Planning an effective search strategy can save you time and retrieve more relevant results.
At this first stage, you need to work out:
If you are confused or unsure about the assessment topic, ask your lecturer or tutor who will be happy to talk it through with you.
A topic analysis will help you to clarify and understand what your assessment question is asking you to do.
You will generally be given three key pieces of information:
From your Exploring PR essay:
Your task is to research one of the following theories that define the function of public relations:
Relationship management (Bruning & Ledingham, 2000);
Interpretive/Rhetorical (Grunig, 2009; Kim & Ni, 2010; Heath, 1992)
Critical (l’Etang, 2005); and
Excellence theory (Grunig, Grunig & Dozier, 2006).
Select one of the theories and explore and discuss how it has helped shape public relations with an emphasis on how the theory can be applied to contemporary practice.
If we break this question down into parts, we can identify the specific components:
The function of public relations
[Your selected PR theory]
Before you start searching, you should analyse your topic a little further to identify search terms.
It's important to brainstorm all possible aspects of the topic, to find key words and phrases to use in Primo or journal databases. You also need to think about synonyms and alternatives for words, as well, to broaden your search. For example:
|The function of public relations||
Public relations, image management, strategic communication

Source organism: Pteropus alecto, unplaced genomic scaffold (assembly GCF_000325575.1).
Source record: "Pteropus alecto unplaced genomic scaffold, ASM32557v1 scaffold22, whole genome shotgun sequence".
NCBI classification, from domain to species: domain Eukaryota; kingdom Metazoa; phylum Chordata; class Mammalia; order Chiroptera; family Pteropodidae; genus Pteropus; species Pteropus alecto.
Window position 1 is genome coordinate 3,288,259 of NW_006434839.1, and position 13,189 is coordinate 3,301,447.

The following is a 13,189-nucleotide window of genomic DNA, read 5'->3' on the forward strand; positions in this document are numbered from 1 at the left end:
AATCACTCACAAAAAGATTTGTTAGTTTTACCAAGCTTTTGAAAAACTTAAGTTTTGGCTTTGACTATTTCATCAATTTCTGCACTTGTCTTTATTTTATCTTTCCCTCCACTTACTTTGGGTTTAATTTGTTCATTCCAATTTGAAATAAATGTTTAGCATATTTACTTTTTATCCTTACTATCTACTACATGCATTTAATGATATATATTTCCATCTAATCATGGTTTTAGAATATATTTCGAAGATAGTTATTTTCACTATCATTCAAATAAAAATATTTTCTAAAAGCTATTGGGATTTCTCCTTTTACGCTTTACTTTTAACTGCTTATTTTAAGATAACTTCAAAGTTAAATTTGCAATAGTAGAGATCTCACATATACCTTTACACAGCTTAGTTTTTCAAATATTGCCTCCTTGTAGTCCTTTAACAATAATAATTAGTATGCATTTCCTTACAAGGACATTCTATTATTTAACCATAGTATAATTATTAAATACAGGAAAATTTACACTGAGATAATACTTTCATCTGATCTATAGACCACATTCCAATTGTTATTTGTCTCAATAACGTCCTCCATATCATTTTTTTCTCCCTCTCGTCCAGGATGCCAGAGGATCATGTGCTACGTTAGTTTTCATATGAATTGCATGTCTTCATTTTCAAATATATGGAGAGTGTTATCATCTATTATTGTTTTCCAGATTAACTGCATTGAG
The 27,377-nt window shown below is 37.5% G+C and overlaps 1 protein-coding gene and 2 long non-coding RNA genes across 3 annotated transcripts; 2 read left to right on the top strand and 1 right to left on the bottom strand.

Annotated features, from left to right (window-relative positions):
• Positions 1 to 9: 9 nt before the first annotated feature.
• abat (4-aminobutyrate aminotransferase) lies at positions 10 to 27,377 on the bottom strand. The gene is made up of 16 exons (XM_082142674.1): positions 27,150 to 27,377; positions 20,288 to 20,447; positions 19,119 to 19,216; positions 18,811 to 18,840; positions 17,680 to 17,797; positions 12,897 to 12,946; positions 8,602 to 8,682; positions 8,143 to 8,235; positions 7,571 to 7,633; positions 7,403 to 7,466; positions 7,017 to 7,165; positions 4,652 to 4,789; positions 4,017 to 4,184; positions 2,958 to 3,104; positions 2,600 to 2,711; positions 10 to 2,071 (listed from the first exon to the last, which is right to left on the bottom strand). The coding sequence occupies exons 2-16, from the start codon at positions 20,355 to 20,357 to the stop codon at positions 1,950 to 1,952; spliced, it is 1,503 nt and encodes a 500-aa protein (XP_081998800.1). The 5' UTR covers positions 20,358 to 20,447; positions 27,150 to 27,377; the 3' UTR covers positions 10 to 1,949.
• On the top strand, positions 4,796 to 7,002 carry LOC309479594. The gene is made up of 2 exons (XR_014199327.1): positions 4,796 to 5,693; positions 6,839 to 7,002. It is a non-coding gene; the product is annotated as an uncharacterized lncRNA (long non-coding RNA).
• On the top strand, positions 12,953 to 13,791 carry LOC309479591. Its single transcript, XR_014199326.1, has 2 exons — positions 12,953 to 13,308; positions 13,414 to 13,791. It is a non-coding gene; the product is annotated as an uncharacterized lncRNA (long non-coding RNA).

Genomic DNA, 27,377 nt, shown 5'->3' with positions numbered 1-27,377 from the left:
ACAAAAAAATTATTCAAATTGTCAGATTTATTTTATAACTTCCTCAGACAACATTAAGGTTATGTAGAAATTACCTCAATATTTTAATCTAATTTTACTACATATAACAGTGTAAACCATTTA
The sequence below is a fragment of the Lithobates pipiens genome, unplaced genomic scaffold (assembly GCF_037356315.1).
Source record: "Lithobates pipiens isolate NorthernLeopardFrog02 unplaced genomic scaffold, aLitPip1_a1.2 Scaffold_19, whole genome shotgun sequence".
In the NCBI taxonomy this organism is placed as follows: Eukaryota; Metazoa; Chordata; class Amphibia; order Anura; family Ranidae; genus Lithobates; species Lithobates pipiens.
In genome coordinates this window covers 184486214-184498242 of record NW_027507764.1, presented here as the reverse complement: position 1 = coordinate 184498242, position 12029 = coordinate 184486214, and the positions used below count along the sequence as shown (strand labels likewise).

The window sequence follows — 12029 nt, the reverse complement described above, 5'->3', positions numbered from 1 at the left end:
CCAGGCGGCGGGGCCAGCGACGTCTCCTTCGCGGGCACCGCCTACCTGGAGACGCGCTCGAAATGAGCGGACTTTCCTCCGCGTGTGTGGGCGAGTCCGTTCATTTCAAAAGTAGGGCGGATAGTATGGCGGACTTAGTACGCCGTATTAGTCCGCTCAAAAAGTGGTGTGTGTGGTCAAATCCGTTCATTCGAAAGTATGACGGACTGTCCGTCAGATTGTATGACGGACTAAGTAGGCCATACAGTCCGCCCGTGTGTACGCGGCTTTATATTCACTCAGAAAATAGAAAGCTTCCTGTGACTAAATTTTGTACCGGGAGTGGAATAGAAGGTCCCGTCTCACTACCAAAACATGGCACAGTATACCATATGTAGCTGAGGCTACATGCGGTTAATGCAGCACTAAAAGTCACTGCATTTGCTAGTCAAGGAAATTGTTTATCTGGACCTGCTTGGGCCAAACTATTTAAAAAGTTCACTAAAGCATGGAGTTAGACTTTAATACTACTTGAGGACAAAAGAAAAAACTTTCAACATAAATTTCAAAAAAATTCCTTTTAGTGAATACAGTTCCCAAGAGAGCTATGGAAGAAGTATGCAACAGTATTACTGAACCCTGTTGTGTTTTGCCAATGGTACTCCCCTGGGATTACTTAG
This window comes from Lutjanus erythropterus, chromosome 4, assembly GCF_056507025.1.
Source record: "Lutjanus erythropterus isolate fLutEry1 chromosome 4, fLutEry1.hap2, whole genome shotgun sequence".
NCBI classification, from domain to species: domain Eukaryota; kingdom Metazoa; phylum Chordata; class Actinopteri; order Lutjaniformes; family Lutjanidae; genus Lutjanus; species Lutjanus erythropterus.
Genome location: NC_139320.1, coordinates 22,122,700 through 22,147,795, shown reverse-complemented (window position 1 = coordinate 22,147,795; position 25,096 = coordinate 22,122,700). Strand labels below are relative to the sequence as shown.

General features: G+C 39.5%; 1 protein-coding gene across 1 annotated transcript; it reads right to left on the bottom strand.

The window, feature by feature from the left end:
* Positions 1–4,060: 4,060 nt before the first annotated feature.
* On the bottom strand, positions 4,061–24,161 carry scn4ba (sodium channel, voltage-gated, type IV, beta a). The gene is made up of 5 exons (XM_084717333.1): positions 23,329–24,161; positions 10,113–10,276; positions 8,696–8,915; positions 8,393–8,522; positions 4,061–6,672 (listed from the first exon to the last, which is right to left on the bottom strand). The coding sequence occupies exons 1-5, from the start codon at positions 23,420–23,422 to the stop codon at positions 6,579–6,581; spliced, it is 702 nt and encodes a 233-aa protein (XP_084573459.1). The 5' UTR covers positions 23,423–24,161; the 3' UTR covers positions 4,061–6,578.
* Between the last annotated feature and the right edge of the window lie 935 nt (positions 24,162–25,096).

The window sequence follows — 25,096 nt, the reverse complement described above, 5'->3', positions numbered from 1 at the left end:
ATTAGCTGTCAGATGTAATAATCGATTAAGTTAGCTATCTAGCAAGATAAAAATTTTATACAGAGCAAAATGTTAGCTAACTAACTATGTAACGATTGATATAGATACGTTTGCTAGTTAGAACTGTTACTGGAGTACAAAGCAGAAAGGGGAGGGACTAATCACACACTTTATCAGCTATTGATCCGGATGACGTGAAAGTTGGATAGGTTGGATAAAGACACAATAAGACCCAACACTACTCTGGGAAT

PR, PR strategy, public attitudes, reputation, exposure
Relationship management, stakeholder management, stakeholder engagement
Relationship management theory vs practice
Stakeholders, constituents, communities, market groups v non-market groups
While searching in Primo, you should try different combinations of your keywords, and use the filters to narrow down your results. You'll need to experiment with which combinations produce the best results.
See the Search Strategies page for search tips and tools.
Write down the key concepts from your topic and have a go at brainstorming as many alternative keywords and phrases as possible.
Thinking about your topic in this way forces you to describe your topic in "other words", which will provide you with some useful keyword alternatives as well as help you to cement your understanding of the topic.
Dictionaries and encyclopaedias can help you to find additional keywords and get an overview of the concept.
Oxford Reference Online is a huge repository of subject-specific dictionaries, encyclopaedias, and other reference-type material.